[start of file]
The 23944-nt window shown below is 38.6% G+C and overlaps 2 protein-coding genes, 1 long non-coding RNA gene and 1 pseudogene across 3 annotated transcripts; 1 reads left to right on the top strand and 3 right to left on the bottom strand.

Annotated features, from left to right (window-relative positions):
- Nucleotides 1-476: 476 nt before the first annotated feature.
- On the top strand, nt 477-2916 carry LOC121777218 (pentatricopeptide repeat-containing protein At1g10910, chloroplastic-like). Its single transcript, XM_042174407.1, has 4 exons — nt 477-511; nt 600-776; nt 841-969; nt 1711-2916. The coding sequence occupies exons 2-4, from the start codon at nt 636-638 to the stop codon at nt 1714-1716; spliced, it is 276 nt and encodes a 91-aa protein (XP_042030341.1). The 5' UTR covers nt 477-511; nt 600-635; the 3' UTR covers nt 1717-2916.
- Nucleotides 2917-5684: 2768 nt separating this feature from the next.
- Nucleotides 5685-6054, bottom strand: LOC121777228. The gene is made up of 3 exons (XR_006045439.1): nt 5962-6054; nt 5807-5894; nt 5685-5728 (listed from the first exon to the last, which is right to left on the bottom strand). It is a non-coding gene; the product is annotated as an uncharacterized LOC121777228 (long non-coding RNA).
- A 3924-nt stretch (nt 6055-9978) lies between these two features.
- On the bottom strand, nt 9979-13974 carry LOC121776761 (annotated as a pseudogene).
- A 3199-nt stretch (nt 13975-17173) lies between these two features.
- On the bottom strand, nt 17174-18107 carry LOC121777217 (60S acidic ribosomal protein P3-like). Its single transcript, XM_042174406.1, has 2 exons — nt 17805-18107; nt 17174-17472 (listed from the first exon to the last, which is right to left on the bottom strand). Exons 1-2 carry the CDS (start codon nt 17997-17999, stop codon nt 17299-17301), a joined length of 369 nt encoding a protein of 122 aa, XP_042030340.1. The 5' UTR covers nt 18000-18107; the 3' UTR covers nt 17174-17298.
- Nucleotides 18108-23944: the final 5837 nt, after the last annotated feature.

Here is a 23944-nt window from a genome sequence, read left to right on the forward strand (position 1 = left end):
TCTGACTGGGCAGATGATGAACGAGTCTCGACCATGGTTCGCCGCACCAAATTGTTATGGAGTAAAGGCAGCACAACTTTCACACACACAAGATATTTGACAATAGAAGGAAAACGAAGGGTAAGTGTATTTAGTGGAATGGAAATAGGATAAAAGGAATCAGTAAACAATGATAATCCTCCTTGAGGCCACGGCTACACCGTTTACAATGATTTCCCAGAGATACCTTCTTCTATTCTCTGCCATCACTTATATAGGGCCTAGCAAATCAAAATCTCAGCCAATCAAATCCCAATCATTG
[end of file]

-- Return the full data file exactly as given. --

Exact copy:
The 23944-nt window shown below is 38.6% G+C and overlaps 2 protein-coding genes, 1 long non-coding RNA gene and 1 pseudogene across 3 annotated transcripts; 1 reads left to right on the top strand and 3 right to left on the bottom strand.

Annotated features, from left to right (window-relative positions):
- Nucleotides 1-476: 476 nt before the first annotated feature.
- On the top strand, nt 477-2916 carry LOC121777218 (pentatricopeptide repeat-containing protein At1g10910, chloroplastic-like). Its single transcript, XM_042174407.1, has 4 exons — nt 477-511; nt 600-776; nt 841-969; nt 1711-2916. The coding sequence occupies exons 2-4, from the start codon at nt 636-638 to the stop codon at nt 1714-1716; spliced, it is 276 nt and encodes a 91-aa protein (XP_042030341.1). The 5' UTR covers nt 477-511; nt 600-635; the 3' UTR covers nt 1717-2916.
- Nucleotides 2917-5684: 2768 nt separating this feature from the next.
- Nucleotides 5685-6054, bottom strand: LOC121777228. The gene is made up of 3 exons (XR_006045439.1): nt 5962-6054; nt 5807-5894; nt 5685-5728 (listed from the first exon to the last, which is right to left on the bottom strand). It is a non-coding gene; the product is annotated as an uncharacterized LOC121777228 (long non-coding RNA).
- A 3924-nt stretch (nt 6055-9978) lies between these two features.
- On the bottom strand, nt 9979-13974 carry LOC121776761 (annotated as a pseudogene).
- A 3199-nt stretch (nt 13975-17173) lies between these two features.
- On the bottom strand, nt 17174-18107 carry LOC121777217 (60S acidic ribosomal protein P3-like). Its single transcript, XM_042174406.1, has 2 exons — nt 17805-18107; nt 17174-17472 (listed from the first exon to the last, which is right to left on the bottom strand). Exons 1-2 carry the CDS (start codon nt 17997-17999, stop codon nt 17299-17301), a joined length of 369 nt encoding a protein of 122 aa, XP_042030340.1. The 5' UTR covers nt 18000-18107; the 3' UTR covers nt 17174-17298.
- Nucleotides 18108-23944: the final 5837 nt, after the last annotated feature.

Here is a 23944-nt window from a genome sequence, read left to right on the forward strand (position 1 = left end):
TCTGACTGGGCAGATGATGAACGAGTCTCGACCATGGTTCGCCGCACCAAATTGTTATGGAGTAAAGGCAGCACAACTTTCACACACACAAGATATTTGACAATAGAAGGAAAACGAAGGGTAAGTGTATTTAGTGGAATGGAAATAGGATAAAAGGAATCAGTAAACAATGATAATCCTCCTTGAGGCCACGGCTACACCGTTTACAATGATTTCCCAGAGATACCTTCTTCTATTCTCTGCCATCACTTATATAGGGCCTAGCAAATCAAAATCTCAGCCAATCAAATCCCAATCATTG